Date on Master's Thesis/Doctoral Dissertation


Document Type

Master's Thesis

Degree Name

M. Eng.


Chemical Engineering

Committee Chair

Willing, Gerold A.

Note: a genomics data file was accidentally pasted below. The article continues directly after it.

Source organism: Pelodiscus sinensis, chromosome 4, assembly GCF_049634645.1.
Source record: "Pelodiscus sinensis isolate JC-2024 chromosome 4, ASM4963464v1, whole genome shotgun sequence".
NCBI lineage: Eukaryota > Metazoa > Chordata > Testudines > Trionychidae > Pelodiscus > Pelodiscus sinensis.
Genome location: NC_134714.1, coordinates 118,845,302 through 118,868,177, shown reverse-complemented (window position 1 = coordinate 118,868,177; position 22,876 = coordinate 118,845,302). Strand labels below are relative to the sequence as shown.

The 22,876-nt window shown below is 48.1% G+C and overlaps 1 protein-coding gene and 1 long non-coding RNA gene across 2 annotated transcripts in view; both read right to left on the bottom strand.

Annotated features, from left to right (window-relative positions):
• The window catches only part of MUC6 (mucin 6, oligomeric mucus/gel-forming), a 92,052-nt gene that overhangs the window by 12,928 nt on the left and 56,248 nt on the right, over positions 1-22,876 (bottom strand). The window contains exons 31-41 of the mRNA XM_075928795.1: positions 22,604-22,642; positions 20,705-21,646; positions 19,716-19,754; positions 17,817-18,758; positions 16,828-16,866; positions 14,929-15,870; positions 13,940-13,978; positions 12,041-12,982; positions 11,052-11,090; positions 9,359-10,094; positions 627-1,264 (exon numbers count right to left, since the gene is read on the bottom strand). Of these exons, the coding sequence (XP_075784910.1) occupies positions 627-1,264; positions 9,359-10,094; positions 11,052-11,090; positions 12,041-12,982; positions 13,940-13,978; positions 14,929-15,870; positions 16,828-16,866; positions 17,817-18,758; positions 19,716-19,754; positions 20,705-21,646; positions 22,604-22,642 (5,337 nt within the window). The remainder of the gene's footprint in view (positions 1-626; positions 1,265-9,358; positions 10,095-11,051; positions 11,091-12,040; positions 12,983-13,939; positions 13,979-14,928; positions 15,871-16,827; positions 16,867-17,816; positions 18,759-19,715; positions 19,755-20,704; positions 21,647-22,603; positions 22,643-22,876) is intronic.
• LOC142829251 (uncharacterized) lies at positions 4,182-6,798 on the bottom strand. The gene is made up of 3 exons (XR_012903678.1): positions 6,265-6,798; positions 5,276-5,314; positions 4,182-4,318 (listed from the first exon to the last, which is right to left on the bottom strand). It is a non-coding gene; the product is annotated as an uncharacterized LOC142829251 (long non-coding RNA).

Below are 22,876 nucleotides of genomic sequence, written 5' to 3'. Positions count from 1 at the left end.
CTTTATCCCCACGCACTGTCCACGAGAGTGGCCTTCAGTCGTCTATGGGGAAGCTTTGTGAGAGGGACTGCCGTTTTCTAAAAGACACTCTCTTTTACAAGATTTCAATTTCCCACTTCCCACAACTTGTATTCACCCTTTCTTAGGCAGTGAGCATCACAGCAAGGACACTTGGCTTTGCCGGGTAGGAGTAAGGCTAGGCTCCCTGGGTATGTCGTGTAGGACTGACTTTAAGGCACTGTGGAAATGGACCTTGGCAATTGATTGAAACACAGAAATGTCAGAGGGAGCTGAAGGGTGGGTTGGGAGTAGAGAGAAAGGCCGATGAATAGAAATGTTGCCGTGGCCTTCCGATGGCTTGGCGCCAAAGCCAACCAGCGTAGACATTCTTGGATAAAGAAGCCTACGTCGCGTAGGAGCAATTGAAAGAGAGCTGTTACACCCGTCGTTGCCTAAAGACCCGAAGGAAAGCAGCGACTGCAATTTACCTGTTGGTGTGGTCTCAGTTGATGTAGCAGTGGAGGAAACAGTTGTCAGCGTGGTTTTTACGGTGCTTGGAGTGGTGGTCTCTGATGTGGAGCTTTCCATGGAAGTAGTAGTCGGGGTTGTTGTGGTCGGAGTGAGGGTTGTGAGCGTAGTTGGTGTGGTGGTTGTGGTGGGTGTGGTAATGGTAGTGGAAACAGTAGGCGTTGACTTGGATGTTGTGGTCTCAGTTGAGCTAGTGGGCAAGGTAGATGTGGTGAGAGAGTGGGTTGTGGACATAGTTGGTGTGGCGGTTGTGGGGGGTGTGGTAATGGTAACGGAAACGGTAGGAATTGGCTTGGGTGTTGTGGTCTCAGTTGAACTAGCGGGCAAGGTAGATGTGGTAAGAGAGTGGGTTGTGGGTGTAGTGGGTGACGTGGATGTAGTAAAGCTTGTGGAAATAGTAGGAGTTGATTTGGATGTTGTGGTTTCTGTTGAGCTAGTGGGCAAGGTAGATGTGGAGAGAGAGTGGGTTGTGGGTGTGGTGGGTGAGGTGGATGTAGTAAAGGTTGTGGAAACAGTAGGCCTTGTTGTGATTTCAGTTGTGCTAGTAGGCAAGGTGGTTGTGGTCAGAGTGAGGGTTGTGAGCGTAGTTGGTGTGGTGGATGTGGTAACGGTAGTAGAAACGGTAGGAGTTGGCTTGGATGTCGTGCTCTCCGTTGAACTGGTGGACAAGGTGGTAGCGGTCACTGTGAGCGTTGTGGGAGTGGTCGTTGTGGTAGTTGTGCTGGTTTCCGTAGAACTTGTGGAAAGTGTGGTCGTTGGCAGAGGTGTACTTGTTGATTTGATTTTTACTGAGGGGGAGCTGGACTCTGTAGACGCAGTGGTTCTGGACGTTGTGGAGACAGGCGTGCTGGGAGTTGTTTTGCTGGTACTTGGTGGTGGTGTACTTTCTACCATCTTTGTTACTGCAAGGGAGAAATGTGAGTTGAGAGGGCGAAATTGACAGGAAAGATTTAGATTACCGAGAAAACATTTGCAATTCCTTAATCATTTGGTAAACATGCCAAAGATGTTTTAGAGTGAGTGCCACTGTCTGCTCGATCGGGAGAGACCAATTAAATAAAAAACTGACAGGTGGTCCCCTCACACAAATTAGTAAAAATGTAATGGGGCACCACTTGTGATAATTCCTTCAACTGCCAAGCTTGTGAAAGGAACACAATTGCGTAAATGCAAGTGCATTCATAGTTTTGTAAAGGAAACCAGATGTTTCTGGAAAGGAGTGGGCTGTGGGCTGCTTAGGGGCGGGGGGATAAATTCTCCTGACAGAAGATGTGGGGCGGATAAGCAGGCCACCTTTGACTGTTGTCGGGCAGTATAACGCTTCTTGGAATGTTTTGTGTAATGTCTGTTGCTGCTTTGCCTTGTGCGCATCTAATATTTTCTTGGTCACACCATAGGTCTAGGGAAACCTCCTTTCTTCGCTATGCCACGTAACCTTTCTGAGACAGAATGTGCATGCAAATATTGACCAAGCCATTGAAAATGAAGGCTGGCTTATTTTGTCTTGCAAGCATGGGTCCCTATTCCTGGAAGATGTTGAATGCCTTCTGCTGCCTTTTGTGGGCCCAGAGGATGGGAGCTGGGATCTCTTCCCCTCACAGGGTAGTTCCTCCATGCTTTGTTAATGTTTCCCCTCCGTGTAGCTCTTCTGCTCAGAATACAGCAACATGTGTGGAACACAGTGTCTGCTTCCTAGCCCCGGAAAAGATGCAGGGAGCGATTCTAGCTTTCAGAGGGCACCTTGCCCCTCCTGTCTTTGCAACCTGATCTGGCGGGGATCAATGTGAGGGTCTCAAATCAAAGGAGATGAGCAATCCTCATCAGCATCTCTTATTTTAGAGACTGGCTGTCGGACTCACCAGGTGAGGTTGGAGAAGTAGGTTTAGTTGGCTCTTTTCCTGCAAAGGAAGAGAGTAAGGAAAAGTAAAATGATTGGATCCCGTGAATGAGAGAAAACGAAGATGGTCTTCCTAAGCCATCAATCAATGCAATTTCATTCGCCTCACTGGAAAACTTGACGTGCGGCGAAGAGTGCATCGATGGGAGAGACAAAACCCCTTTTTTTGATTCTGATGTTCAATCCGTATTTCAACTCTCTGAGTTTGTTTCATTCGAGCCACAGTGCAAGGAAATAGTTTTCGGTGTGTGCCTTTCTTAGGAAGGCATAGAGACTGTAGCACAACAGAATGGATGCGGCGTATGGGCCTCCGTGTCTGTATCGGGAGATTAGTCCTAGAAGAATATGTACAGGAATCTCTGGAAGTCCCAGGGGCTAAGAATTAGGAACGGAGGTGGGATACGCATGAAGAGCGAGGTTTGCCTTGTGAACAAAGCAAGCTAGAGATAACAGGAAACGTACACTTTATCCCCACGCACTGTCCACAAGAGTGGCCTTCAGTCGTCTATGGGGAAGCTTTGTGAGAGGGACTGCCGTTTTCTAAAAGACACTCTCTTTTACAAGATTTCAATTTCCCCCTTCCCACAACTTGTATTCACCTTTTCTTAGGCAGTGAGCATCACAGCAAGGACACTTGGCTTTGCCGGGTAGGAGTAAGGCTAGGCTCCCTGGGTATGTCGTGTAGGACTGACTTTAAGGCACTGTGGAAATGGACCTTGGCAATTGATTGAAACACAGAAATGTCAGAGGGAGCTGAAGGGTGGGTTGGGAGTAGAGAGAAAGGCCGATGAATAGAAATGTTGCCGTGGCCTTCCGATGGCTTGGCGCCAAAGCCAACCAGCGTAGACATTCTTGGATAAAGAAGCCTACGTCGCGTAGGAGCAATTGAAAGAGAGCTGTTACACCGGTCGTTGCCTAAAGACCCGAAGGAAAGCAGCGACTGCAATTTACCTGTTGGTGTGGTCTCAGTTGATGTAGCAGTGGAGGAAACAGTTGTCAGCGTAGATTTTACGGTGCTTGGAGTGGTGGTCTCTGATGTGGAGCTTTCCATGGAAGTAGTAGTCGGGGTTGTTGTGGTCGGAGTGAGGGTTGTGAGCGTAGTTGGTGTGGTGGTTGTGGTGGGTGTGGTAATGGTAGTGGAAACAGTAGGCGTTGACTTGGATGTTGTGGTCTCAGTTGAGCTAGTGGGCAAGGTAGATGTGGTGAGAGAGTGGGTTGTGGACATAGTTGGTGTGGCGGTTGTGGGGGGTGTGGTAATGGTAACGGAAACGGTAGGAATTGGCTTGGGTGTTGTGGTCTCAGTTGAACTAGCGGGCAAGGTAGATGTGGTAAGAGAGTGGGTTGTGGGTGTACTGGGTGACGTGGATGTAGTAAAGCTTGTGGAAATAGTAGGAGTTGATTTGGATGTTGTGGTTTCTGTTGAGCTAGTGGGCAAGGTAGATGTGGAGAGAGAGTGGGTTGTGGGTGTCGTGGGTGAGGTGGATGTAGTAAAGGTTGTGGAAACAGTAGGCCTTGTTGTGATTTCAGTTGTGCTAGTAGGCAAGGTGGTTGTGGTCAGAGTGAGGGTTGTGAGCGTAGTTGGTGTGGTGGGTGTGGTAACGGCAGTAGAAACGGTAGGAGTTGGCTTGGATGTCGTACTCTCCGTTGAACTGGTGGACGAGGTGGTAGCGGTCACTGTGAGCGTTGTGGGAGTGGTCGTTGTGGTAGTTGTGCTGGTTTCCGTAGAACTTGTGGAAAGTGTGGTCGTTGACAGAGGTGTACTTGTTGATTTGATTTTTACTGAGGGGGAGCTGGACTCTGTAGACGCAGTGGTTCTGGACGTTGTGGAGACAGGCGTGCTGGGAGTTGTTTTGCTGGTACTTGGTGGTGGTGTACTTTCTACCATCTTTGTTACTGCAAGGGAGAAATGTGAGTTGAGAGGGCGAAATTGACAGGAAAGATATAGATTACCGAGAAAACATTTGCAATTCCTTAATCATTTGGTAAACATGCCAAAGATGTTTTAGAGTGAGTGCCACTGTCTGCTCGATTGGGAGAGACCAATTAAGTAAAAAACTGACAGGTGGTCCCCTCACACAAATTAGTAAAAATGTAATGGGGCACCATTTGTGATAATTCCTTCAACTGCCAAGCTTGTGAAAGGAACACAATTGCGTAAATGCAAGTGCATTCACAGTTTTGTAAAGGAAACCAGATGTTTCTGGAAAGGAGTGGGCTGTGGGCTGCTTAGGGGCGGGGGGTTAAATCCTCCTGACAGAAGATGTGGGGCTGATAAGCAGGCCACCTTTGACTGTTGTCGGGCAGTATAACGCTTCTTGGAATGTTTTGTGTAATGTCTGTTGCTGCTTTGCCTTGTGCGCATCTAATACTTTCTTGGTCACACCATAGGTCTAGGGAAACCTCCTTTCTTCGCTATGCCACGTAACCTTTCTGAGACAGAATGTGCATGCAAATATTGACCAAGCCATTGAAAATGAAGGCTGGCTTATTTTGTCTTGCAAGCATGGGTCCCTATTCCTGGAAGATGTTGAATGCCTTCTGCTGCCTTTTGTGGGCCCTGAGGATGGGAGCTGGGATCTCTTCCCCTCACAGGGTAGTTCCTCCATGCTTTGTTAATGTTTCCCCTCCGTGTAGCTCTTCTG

Nanoscience is not about products becoming smaller and smaller, but about new material properties being exploited for new and enhanced product applications. Liquid crystalline materials are one branch of "nanomaterials" that has promise of highly useful products. Liquid crystalline materials are soft materials that can respond to external stimuli and form ordered structures. Liquid crystals have applications as templates for more complex nanostructures as well as sensing devices. The purpose of this study was to investigate, using atomic force microscopy, the characteristics of a liquid crystalline, nanoparticle, composite material to determine whether or not it was indeed forming ordered, hydrophilic channels lined with gold nanoparticles. Atomic force microscopy showed that these channels were indeed forming, but further investigation will be necessary before the structures could be controlled and exploited.